Poppy Trivedi discusses the #FreeTheNipple movement and the upcoming film which surrounds it
Girls, it is time to stand up and bare our nipples loud and proud (without having to censor them out). The Free the Nipple campaign demands equality and empowerment for women all over the world. It speaks out against the oppression and censorship faced by women in society. The foundation of the campaign is the ridiculous fact that in 35 states in the USA it is illegal for a woman to be topless. That’s right, illegal.
Free the Nipple uses the example of Louisiana, where an exposed nipple, even for breastfeeding, can lead to imprisonment and a fine of around $2,500, and yet, a man can walk around topless without a care in the world. It is time to get behind this campaign and offer support, something we can all do on the 12th December when the Free the Nipple film arrives in theatres, on VOD and on iTunes.
Why can a man post a picture of his nipple on social media without it being removed, whereas a woman’s will be swiftly removed or censored?
Born in 2013, the campaign has been growing increasingly popular, in its protest for equality for women. It is a biological fact that both men and women have a nipple, there are no extravagant differences between those of either gender and yet a woman’s has been sexualised and censored in a way that has not happened to that of a man.
Supporters of the campaign are demanding a greater equality when it comes to censorship and in particular to improve legal rights for women to breastfeed in public. Why can a man post a picture of his nipple on social media without it being removed, whereas a woman’s will be swiftly removed or censored?
It is a taboo issue that needs to be addressed. Breastfeeding is natural, a woman’s body is programmed to do it in a way a man’s is not. There is no reason why she must be made to feel that she must hide away in order to do so.
Free the Nipple claim that they are “working to change these inequalities through film, social media, and a grassroots campaign.” Coupled with the release of the Free the Nipple film, their Instagram account has over 58k followers and their twitter over 123k, so if you are not already following grab your phone and hit that button now. Their hashtag #FreeTheNipple has been used by thousands including Miley Cyrus, Cara Delevigne and Rihanna. There are also t-shirts available to buy from their website, although sadly for us UK dwellers the cost of shipping unfortunately ends up being more than the price of the t-shirt itself.
The feature-length film Free the Nipple is directed by the movements founder Lina Esco and follows a group of women as they fight against the unjust laws of censorship. Inspired by true events, brave and revolutionary women take of their tops and proudly display their nipples in New York City to protest the harsh and unfair censorship laws in the United States.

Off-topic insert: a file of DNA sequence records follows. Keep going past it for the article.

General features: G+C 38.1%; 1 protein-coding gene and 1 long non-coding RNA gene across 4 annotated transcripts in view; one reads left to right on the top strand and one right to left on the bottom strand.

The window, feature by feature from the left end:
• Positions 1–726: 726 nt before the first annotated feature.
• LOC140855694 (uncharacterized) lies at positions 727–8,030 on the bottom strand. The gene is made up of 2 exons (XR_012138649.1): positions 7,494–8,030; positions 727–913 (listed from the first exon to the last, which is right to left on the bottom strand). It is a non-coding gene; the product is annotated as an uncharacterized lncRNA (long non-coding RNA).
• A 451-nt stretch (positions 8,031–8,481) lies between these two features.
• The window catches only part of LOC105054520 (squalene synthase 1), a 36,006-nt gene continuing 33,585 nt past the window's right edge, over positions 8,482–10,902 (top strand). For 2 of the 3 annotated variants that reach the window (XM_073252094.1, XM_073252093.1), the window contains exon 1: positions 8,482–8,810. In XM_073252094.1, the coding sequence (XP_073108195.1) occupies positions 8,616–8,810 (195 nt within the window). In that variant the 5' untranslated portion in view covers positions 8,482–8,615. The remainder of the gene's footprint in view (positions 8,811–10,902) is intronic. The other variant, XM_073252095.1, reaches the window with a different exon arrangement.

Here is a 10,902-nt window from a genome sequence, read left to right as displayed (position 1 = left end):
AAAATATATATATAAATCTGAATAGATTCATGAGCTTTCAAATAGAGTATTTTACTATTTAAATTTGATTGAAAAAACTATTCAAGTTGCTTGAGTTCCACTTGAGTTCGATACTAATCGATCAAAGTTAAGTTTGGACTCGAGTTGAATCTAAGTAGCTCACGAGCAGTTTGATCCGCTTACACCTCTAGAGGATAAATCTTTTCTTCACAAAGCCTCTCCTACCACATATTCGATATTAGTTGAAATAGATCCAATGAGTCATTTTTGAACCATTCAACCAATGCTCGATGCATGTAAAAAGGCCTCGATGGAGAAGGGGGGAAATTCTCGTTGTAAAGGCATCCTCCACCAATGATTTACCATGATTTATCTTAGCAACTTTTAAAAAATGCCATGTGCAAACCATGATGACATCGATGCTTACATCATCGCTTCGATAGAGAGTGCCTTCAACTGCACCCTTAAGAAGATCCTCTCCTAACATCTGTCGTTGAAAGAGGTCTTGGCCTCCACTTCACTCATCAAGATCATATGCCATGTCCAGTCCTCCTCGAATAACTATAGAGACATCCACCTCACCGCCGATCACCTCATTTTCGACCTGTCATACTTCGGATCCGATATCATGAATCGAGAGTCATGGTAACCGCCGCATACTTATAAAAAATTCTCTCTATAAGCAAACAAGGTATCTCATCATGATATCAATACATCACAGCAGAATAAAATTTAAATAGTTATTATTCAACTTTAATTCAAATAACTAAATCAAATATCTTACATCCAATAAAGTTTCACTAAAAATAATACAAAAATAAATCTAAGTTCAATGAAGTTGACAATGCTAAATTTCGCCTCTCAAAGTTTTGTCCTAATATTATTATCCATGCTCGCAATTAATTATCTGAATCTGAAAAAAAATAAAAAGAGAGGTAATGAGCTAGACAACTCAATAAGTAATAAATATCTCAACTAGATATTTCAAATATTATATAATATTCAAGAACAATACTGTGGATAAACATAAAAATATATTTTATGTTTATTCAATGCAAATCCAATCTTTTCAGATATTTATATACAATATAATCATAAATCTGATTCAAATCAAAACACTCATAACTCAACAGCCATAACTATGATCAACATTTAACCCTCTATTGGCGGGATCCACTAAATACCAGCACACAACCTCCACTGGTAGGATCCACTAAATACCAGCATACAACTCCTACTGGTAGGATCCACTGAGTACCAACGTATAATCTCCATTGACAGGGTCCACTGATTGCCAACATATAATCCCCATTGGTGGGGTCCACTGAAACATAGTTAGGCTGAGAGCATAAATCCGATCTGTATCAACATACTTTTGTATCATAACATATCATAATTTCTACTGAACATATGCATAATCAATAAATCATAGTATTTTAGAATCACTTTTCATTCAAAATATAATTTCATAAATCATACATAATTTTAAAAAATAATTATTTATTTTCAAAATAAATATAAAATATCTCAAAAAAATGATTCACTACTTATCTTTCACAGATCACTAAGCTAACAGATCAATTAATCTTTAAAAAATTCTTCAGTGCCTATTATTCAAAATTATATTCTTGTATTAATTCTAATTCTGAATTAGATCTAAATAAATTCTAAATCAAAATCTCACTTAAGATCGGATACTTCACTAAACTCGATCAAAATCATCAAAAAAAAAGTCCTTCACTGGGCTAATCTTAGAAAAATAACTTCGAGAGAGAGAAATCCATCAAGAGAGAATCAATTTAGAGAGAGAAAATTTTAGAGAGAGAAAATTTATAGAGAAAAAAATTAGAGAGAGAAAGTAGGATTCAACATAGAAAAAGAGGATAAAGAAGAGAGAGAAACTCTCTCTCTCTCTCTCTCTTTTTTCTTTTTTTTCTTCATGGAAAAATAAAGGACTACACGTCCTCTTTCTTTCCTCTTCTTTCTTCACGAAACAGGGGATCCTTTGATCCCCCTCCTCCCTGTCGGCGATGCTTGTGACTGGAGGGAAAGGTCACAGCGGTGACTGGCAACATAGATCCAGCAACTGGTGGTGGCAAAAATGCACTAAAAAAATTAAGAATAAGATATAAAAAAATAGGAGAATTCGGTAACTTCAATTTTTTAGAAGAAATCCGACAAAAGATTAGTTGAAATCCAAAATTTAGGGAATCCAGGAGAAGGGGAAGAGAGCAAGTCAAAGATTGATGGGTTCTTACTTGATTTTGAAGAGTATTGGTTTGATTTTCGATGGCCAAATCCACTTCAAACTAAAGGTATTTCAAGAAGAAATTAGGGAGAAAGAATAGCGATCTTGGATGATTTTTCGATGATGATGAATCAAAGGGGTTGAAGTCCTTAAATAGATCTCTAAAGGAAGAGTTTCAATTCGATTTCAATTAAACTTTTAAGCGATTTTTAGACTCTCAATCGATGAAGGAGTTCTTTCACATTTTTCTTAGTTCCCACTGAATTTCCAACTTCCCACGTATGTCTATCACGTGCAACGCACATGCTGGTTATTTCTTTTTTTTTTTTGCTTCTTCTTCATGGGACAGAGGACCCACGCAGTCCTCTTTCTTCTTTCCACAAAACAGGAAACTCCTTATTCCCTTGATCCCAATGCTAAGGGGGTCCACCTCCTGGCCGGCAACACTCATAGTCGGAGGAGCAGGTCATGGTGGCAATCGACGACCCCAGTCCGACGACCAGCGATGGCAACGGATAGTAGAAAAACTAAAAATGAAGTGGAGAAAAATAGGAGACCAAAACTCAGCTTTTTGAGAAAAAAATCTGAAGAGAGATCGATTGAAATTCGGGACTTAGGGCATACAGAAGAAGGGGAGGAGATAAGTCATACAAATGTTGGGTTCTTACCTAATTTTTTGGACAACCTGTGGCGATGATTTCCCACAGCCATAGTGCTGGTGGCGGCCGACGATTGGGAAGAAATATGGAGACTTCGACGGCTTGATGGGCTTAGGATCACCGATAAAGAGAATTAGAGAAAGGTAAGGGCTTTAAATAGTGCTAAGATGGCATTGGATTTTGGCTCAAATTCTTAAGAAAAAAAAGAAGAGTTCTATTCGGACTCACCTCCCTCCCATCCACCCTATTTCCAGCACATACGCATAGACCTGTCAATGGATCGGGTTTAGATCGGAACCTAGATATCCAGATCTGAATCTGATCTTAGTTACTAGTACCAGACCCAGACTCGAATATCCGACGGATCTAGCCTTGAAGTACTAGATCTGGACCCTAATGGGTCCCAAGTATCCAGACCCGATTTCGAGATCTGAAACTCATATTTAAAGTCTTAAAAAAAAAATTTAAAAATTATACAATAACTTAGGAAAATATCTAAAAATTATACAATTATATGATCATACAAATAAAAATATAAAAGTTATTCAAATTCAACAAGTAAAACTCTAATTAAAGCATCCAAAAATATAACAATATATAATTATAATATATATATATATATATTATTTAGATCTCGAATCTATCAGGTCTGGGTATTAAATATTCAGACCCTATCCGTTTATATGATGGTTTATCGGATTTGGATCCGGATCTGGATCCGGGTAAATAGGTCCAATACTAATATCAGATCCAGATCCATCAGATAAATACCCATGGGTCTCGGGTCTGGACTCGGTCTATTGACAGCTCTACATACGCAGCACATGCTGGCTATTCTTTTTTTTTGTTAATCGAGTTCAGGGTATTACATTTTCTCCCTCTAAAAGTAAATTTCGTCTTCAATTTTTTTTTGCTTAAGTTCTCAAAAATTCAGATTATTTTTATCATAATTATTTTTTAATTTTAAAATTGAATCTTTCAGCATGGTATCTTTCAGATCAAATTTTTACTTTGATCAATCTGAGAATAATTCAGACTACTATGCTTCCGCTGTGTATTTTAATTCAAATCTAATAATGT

Though it is the premise, the film is not just about women wanting the freedom and the choice to be able to be topless in public – it is about reversing the unfair contradictions prevalent in today’s society and acting against the sexualisation and oppression of women. A woman should be able to feel proud of her body and if she so chooses be able to show it to the world without having to concern herself with what the male gaze may deem her as.
We live in a society where violence is glorified and images of it can be seen everywhere, but a women’s own body must be censored and removed as if to say that a nipple is more offensive. This is not to say that all women must bare their boobs, for of course not all may want to, but it is about choice and freedom. A woman should be able to feel like she can do it, even if she does not choose to.
In the trailer one of the women states “our sexuality has been taken from us and is essentially being sold back”. The female body has become a commodity, it can be bought and sold but never owned by the woman herself. A woman can be nude in porn, in magazines and in art but is unable to bear her nipples of her own accord. Women are stripped of the rights to control their own body.
However, the trailer to the film has not gone down as well as one would have hoped for one reason – the nipples seen in it have been censored out.
That’s right, in a film that protests for women to be able to feel that they can have the same power over their bodies as men, they have been oppressed once again. One and a half minutes into the trailer, the women can be seen topless running down the street and yet their nipples and what they are fighting for, have been pixelated. In doing so, this only acts to heighten the necessity of this film altogether.
In the actual film nothing will be censored and for the duration of it women will have the freedom that should be granted to them on the outside world. The creators also faced their own battles when it came to the making of the film, facing opposition from police and the added pressure that it had to be done it one take – there was no opportunity for a redo.
Costing just under $1 million to make, the film is a cutting edge glimpse into the reality of the unjust laws against female nudity. There’s no fictional staging or actors, it is real people, embarking on a real protest in the most popular city in America. Now it is your turn – watch the film, see the truth and get behind the campaign for equality.
All images taken from the Free the Nipple instagram account @freethenipplelives